On fixing Wacom tablets..

Last week, for the second time in several months, I found myself soldering a Wacom tablet. They’ve very nicely made items, but I suppose it’s no surprises the only parts that wear out are the mechanical ones. In these cases, the USB cables.

Perhaps I’m missing something, but the cable Wacom use seems rather cheap. It’s very thin and tightly bound inside. And it always breaks internally right at the point where it enters the tablet casing. There is some strain relief there, but it doesn’t seem to be enough.

The fix is fairly simple: Cut off a few inches of the cable and solder it back together. Or if you can fit a heavier duty cable in, replace the cable entirely. I also hot-glue it in place as much as possible to provide extra strain relief to the cable.

I feel I should let everyone know about a design quirk that almost scuppered the last repair however.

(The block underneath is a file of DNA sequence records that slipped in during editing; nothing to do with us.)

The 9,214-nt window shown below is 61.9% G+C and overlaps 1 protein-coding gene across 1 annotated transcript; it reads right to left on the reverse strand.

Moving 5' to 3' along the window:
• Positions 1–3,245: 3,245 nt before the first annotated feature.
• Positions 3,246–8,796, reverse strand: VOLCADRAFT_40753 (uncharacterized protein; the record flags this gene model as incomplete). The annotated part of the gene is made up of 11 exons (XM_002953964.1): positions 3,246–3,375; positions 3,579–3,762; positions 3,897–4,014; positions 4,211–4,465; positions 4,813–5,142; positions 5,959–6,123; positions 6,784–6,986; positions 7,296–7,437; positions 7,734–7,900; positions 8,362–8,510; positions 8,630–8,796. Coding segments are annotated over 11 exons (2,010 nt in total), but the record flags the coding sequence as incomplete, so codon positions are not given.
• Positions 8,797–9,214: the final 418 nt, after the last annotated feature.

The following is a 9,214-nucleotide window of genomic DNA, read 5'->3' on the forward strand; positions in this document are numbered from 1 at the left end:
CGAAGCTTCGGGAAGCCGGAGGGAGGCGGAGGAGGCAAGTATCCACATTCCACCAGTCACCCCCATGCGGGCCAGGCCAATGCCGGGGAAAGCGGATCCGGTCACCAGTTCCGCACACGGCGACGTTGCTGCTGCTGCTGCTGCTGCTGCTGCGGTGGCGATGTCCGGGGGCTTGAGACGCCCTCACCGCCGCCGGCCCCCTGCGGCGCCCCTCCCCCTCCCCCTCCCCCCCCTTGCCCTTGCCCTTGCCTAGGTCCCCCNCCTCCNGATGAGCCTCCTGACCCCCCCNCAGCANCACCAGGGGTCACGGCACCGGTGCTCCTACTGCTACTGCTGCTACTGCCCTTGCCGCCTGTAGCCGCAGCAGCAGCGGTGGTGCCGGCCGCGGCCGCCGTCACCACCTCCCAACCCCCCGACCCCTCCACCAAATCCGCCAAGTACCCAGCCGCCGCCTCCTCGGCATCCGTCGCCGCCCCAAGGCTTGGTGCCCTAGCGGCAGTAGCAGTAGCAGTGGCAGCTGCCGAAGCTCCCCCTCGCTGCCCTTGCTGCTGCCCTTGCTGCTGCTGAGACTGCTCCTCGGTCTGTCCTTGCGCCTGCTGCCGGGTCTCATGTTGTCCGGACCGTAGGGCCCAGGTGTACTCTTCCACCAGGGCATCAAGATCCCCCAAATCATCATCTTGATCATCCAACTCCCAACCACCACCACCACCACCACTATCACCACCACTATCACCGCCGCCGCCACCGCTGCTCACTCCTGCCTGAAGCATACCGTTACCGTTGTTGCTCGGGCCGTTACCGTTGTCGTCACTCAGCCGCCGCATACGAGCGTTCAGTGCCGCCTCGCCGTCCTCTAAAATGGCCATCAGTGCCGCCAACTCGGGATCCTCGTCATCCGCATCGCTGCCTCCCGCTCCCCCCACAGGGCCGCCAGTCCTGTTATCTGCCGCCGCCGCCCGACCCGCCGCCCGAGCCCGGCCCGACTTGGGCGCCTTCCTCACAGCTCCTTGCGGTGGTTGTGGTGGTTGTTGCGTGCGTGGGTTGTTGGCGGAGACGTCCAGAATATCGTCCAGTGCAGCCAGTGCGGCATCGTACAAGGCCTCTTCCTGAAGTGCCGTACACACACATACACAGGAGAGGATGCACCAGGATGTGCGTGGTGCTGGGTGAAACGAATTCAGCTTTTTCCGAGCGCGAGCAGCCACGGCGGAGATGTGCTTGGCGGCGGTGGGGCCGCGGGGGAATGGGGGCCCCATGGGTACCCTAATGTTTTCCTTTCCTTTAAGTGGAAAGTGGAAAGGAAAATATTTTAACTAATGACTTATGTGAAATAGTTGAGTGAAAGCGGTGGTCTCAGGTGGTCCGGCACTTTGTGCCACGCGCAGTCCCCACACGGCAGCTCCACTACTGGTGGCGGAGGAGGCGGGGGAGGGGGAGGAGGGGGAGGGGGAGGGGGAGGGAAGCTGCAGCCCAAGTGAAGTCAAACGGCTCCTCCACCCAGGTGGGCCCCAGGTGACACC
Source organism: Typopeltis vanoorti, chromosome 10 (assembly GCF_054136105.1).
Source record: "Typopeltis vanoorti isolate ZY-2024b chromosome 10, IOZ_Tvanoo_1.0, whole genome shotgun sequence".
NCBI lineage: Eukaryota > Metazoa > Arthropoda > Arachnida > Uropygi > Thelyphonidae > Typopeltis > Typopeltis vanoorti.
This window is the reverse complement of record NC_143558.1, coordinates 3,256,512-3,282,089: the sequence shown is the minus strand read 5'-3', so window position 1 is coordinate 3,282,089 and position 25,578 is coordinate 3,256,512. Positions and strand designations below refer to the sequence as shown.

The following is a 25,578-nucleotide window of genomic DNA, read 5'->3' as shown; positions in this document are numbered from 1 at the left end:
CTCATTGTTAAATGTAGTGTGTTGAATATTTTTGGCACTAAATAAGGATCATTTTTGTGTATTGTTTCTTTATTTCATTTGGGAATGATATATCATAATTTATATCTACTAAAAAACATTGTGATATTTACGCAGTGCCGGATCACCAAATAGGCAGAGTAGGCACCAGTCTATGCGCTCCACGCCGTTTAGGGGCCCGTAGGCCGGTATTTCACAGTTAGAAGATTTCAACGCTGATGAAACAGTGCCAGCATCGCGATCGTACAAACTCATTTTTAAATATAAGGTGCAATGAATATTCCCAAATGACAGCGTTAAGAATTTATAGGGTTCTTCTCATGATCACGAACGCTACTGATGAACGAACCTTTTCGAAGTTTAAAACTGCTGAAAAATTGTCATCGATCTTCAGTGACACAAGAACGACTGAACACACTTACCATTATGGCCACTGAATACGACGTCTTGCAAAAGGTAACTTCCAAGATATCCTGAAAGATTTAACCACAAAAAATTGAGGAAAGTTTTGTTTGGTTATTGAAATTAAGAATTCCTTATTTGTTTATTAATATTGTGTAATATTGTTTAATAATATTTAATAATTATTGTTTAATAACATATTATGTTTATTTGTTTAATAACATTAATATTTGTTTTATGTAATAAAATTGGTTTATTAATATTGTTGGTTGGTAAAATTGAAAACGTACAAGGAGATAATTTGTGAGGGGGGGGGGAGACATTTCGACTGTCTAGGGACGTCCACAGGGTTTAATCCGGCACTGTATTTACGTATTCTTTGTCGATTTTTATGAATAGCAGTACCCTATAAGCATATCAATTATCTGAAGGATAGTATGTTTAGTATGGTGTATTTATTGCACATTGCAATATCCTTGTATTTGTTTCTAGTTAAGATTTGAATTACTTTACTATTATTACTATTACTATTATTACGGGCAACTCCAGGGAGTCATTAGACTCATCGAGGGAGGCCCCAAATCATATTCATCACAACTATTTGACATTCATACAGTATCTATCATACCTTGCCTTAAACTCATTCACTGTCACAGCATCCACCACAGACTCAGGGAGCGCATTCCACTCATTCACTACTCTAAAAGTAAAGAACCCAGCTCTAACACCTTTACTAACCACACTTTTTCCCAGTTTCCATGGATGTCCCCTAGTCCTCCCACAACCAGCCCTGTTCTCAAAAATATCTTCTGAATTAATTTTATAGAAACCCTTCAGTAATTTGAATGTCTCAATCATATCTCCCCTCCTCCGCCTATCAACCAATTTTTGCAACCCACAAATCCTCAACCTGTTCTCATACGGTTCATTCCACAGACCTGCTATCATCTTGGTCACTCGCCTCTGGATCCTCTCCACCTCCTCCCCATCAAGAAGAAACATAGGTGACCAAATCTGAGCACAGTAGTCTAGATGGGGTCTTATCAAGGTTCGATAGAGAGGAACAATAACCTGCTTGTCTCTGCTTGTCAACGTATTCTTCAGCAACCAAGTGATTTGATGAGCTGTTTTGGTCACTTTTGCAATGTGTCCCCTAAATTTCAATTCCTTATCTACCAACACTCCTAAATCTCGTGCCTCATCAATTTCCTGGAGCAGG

It was a repair as a favour for a friend on a big Intuos 1, GD model. The cable connects conveniently close to where it leave the casing so there was no awkward snaking of wires through it to deal with, unlike the Graphire 3 I fixed last time.
The point of note though is the foil flap stuck to the inside of the upper surface. It’s there as a shield.
After the fix and it was all reassembled, the tablet wouldn’t work. At one point it tripped the safety on my 2.5Amp powered hub!
Wires were re-soldered several times, until we finally took to plugging it in and re-assembling it “live”. The moment the upper surface went in place it stopped responding. It’s about then we realised the foil flap doesn’t just sit on top of the electronics, it wraps around behind it too! The inner surface of the flap is insulated, the outside is not. We were lucky not to fry it.
Slipped it under the board, holding the upper surface open before easing it all into place, and it all worked fine. Phew!

So for anyone else repairing a Wacom tablet; watch where you put your foil flaps.